The story of the Paderborn city hall is one of repeated destruction and renewal. A town hall evidently existed in the thirteenth century, but the structure has vanished without a trace. In 1611, its replacement had fallen into disrepair, and the city council decreed that an entirely new building would take its place.
Herbert Baumhauser designed the new structure, which was begun in 1613 and completed seven years later. Baumhauser incorporated a small section of the older building into the new structure, therevy giving the city hall a sense of historical continuity.
In 1725, an extensive plan of renovation added a great hall on the second floor, and served as a locus for festivals, balls, and other large scale public events. But by the 1870s, the interior had deteriorated, and the renovations radically changed the interior arrangement of rooms. The costs of the project rose dramatically, bringing architect in charge of the project, Rudolf Volmer, into many conflicts with the city authorities. He took his revenge by placing derogatory inscriptionss in hidden places throughout the building (most of these have been removed, but some remain).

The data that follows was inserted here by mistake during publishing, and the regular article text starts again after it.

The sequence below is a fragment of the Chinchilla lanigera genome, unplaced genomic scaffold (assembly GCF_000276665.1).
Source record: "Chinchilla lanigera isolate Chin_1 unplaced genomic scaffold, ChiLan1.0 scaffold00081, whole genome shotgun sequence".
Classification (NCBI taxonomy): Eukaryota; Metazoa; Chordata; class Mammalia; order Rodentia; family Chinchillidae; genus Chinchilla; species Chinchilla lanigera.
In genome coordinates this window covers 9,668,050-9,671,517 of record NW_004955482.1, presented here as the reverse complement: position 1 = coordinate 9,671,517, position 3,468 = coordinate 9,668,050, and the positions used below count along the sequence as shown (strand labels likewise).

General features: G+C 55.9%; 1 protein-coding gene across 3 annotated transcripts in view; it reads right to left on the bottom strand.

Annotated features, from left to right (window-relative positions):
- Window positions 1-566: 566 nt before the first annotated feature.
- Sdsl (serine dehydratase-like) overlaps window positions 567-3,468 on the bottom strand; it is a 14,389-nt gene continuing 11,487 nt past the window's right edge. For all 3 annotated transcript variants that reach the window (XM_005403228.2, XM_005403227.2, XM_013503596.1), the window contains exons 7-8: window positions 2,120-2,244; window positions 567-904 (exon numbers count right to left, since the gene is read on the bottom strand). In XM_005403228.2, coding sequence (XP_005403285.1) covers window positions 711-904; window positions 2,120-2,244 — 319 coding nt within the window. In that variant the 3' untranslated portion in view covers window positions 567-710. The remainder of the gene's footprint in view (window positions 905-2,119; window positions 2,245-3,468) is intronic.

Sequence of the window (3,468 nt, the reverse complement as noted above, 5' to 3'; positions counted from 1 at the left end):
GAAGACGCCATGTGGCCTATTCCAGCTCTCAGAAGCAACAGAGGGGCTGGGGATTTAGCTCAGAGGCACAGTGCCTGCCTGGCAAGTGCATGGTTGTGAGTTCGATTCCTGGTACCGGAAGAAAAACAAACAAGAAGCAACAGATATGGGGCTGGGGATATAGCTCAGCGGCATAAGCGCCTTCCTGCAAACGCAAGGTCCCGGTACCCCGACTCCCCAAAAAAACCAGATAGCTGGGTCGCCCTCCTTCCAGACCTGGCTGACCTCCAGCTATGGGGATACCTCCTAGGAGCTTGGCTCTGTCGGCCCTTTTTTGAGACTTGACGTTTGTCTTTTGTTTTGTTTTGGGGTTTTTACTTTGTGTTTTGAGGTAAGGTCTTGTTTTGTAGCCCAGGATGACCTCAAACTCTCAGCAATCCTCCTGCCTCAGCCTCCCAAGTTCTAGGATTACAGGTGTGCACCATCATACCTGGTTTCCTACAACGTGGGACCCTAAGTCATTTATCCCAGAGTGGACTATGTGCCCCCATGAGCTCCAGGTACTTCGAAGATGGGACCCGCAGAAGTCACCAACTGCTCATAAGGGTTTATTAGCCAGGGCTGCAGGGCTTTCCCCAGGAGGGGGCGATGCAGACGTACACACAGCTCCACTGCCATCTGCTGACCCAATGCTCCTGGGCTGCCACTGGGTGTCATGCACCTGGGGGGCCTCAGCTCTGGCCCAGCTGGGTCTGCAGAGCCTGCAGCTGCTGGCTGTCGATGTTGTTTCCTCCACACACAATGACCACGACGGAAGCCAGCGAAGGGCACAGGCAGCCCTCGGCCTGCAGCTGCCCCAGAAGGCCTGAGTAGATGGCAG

The Paderborn city hall suffered doubly in the Second World War. Allied bombing devastated the entire town, and a pitched battle between German and Allied armored troops wrought even greater damage. The entire interior was destroyed, and the front gables were barely standing.
Reconstruction started in 1946 and finished in 1954. The renewal of the interior was funded by the proceeds of a lottery.
more to come...